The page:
The standing letters, about 1.5m tall, celebrate the opening of a new art gallery near me, named after Margaret Olley (1923-2011). The gallery, part of the Tweed Regional Gallery, in northern NSW, Australia, was officially opened last week to much fanfare – a speech by the Governor-General no less, who had known the artist for many decades and spoke movingly of the artist, her life and her work. As this is not an art blog I will leave you to seek out more on Olley, but click here as a good starting point.
In this digital age the use of ink is ever restricted, putting aside that used in Biro’s and the like. By ink I mean that liquid which is put into a fountain pen, or, as described by M. Therese Fisher (The Calligrapher’s Handbook, Faber and Faber, 1983): ‘It must be freely flowing, and be even in colour. It should have a grittiness rather than a stickiness. It should be non-corrosive, non-posinious, not easily erased and non-fermentable’.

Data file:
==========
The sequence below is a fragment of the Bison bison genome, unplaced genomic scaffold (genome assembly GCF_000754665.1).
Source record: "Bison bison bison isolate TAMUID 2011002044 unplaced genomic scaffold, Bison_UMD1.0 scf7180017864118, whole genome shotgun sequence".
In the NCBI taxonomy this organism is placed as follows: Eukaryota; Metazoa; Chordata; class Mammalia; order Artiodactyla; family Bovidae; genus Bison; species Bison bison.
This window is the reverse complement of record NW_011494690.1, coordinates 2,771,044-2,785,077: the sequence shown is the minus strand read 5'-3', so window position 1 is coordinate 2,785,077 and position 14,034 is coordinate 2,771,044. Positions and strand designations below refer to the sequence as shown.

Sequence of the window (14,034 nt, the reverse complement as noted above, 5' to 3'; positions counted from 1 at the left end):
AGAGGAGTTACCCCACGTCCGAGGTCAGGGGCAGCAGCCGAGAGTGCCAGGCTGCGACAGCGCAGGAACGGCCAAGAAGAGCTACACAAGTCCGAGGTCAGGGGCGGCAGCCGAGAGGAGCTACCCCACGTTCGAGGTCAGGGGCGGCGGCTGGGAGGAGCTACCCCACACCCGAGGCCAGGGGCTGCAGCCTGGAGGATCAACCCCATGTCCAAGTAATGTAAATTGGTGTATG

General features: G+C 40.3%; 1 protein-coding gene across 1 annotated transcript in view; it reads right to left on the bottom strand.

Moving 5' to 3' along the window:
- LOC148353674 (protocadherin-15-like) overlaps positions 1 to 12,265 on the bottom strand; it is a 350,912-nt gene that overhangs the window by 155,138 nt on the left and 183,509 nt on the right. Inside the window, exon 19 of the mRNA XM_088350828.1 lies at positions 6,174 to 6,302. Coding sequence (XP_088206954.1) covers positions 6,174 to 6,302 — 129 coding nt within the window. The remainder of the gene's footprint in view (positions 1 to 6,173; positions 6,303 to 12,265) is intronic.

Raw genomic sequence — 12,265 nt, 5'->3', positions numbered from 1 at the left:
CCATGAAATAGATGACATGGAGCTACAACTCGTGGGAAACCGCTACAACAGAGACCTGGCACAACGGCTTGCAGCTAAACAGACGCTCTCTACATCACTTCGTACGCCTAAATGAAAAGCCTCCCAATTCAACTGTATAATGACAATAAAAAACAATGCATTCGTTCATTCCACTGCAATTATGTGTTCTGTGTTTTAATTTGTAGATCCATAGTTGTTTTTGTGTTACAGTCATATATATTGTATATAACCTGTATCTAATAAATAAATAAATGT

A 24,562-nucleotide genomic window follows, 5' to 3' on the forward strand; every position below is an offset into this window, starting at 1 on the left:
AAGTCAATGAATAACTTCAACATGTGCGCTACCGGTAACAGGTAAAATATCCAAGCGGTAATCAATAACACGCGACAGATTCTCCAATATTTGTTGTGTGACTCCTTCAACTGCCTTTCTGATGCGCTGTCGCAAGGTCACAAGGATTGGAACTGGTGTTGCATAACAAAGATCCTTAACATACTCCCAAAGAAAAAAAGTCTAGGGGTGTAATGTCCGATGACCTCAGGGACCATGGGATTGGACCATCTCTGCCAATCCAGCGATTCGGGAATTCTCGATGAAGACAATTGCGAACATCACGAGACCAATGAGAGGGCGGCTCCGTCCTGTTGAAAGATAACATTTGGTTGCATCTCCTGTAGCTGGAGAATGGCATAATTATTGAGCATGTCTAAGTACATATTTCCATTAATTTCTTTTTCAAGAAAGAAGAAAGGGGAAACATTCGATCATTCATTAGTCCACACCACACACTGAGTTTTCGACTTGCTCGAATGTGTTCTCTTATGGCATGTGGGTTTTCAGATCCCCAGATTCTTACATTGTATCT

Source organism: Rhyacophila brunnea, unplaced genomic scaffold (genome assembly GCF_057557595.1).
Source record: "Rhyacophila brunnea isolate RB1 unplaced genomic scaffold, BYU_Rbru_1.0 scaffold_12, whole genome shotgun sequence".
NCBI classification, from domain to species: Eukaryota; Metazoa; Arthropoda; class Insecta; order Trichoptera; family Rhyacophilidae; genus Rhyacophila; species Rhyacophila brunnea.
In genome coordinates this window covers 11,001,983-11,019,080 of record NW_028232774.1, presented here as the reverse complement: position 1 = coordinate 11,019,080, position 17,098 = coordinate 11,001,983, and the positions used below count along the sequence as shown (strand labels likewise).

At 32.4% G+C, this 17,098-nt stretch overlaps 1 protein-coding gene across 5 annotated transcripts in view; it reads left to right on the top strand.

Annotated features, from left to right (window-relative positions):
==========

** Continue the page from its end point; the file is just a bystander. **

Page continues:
According to Fisher there are two ways to make ink. Firstly, mix gum with lamp-black; secondly, treat salts of iron with tannic acid. The latter fades to brown, the former is permanent and does not change in colour.
The Chinese had a method for the preparation of lamp-black. They used distilled water, or rainwater, which was poured over the lamp-black made from the ‘incomplete combustion of oils’. Apparently kept for three years is ideal, rubbing frequently with the hand to preserve the polish.
For Indian ink try this 1825 recipe: ‘Put six lighted wicks in a dish of oil, hang an iron or tin concave cover over it so as to receive all the smoke; when there is a sufficient quantity of soot settled to the cover, then take it off gently with a feather upon a sheet of paper, and mix it with gum tragacanth to a proper consistency. Note: the dearest oil makes the finest soot, consequently the best ink.’
Last week I chanced across a first edition of Rogers’s Paragraphs on Printing at a secondhand bookstore in Sydney, Australia. This was a wonderful discovery, though I was impressed at the size and range of books on printing, typography and bibliography at this shop.